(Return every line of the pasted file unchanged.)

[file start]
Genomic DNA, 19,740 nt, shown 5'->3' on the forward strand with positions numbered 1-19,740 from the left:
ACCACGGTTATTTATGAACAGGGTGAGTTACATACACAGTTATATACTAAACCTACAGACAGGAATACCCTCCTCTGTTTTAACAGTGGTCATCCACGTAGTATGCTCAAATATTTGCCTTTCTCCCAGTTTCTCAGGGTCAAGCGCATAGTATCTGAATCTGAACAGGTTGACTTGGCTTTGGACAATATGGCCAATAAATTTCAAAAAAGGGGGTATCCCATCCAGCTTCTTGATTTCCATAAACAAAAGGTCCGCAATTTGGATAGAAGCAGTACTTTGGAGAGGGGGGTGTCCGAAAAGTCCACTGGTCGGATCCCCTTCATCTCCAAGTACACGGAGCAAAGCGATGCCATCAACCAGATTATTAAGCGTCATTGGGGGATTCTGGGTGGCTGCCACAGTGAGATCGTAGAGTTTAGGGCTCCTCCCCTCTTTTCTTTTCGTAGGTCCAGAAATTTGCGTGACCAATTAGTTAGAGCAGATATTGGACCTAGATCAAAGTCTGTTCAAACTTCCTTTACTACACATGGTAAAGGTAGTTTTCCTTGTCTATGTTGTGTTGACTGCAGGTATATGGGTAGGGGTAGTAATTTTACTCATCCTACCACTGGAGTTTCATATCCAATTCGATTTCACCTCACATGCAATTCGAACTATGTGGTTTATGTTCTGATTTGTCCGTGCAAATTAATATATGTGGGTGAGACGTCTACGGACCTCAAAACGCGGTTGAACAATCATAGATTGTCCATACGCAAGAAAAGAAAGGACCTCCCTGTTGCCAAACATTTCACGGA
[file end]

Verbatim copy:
Genomic DNA, 19,740 nt, shown 5'->3' on the forward strand with positions numbered 1-19,740 from the left:
ACCACGGTTATTTATGAACAGGGTGAGTTACATACACAGTTATATACTAAACCTACAGACAGGAATACCCTCCTCTGTTTTAACAGTGGTCATCCACGTAGTATGCTCAAATATTTGCCTTTCTCCCAGTTTCTCAGGGTCAAGCGCATAGTATCTGAATCTGAACAGGTTGACTTGGCTTTGGACAATATGGCCAATAAATTTCAAAAAAGGGGGTATCCCATCCAGCTTCTTGATTTCCATAAACAAAAGGTCCGCAATTTGGATAGAAGCAGTACTTTGGAGAGGGGGGTGTCCGAAAAGTCCACTGGTCGGATCCCCTTCATCTCCAAGTACACGGAGCAAAGCGATGCCATCAACCAGATTATTAAGCGTCATTGGGGGATTCTGGGTGGCTGCCACAGTGAGATCGTAGAGTTTAGGGCTCCTCCCCTCTTTTCTTTTCGTAGGTCCAGAAATTTGCGTGACCAATTAGTTAGAGCAGATATTGGACCTAGATCAAAGTCTGTTCAAACTTCCTTTACTACACATGGTAAAGGTAGTTTTCCTTGTCTATGTTGTGTTGACTGCAGGTATATGGGTAGGGGTAGTAATTTTACTCATCCTACCACTGGAGTTTCATATCCAATTCGATTTCACCTCACATGCAATTCGAACTATGTGGTTTATGTTCTGATTTGTCCGTGCAAATTAATATATGTGGGTGAGACGTCTACGGACCTCAAAACGCGGTTGAACAATCATAGATTGTCCATACGCAAGAAAAGAAAGGACCTCCCTGTTGCCAAACATTTCACGGA